Take a little time this week, even right now, to think about your definition of success. Ask yourself what you want out of your business and your life. The two go together in terms of the ingredients for a smile on your face, but they often behave independently.
Success and happiness are about defining your goals. Then comes taking action and making progress to achieve them. Last on the list...they're about being flexible and regularly fine-tuning your journey.
Success is not the key to happiness.
Happiness is the key to success.
If you love what you're doing you will be successful.
Wishing everybody a day filled with smiles, time with family and friends you're closest to and most of all a big smile on your face all day long! Go for at least one eleven-second hug with somebody you care about. Most important of all, give yourself a pat on the back for the reasons behind your smile!
P.S. Sure would like to meet "Anon" some day. He/she sure has written some great quotes!
Image copyright Art Wolfe. All rights reserved.
The original purpose in starting the "Why?" series was to introduce you to photographers who needed to be on your radar, but it's evolved into so much more. Every image is unique, and some of the most respected artists and educators in the world are sharing the backstories about their favorite images.
I consider myself one of the luckiest guys in the industry because I've had an opportunity to work with so many artists in my career and one of them is Art Wolfe. While there's probably very little Art hasn't photographed, most of us know him as one of the leading artists in the outdoor world, and a conservationist, but his work covers so much more.
In Art's about section on his website is a sentence that best describes his work:
"His goal has always been to win support for conservation issues by “focusing on what’s beautiful on the Earth.”
Art Wolfe needs to be on your radar, especially his books and workshops. The only thing more impressive than his images is the passion he has for the craft and helping photographers raise the bar on their images combined with the way they see the world!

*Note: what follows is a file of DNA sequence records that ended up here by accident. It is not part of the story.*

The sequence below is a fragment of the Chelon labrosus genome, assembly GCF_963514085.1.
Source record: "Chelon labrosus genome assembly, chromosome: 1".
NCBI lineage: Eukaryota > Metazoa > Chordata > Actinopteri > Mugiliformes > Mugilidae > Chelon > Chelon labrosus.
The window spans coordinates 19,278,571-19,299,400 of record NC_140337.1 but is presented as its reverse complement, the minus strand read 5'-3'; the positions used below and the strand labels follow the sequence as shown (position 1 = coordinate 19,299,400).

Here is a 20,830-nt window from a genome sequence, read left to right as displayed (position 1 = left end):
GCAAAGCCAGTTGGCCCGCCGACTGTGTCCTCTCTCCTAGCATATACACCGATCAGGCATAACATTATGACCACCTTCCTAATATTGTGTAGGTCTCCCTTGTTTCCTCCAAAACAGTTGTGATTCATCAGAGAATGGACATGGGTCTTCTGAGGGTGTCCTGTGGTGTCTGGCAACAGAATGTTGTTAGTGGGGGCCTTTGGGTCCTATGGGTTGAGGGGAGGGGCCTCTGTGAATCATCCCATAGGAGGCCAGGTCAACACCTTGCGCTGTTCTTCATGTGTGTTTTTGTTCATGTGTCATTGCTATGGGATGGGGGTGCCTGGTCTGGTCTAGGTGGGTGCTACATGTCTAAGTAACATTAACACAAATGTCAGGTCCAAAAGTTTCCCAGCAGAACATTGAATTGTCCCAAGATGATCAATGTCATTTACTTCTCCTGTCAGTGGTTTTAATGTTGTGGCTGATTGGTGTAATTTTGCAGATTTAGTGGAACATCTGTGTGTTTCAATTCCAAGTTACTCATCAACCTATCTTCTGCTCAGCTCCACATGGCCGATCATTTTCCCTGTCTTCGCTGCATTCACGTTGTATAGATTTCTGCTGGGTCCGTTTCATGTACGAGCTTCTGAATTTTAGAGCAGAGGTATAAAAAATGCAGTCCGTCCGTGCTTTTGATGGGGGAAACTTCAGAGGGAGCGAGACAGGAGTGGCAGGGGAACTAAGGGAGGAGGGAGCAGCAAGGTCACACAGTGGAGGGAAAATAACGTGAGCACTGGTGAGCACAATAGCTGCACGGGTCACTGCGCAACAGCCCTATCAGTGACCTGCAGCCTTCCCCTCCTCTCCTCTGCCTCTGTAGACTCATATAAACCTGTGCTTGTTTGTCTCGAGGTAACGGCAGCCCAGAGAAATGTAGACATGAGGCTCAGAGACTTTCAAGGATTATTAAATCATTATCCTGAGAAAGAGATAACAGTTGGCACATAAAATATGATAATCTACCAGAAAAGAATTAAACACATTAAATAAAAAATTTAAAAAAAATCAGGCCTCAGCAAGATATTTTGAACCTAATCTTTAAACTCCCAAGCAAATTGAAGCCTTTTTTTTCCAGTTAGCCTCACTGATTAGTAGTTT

Click on Art's image above to visit his website.
Images copyright Nick Vedros. All rights reserved.
With every image, there's a backstory, and with each backstory, we learn a little more about the artist.
Meet Nick Vedros, one of the finest commercial photographers in our industry. When I think back to how long I've known Nick, the things he's doing, thanks to digital today, he was doing manually twenty years ago with film.
Here's a favorite example - the image to the right. He did this for a 1995 Hasselblad ad that included Kodak Ektachrome and Polaroid. He wanted the subject to look like he'd tripped and was falling down the stairs. So he built the set flat on the floor and photographed from above.
The falling subject is actually on a stool, which an assistant is turning from underneath. Dragging the shutter and being a master of lighting, Nick was able to make it look like he was falling. It never occurs to the viewer the whole shoot was done from a horizontal perspective rather than vertical...and that's the creative magic that comes from Nick's mind's eye visions.
The image he's sharing on this episode of "Why?" has a great backstory. It's a testimonial to creativity and technology. Nick explains the process in terrific detail. With the help of digital technology, he's put his dancers on the twelve-inch stage being built to the left!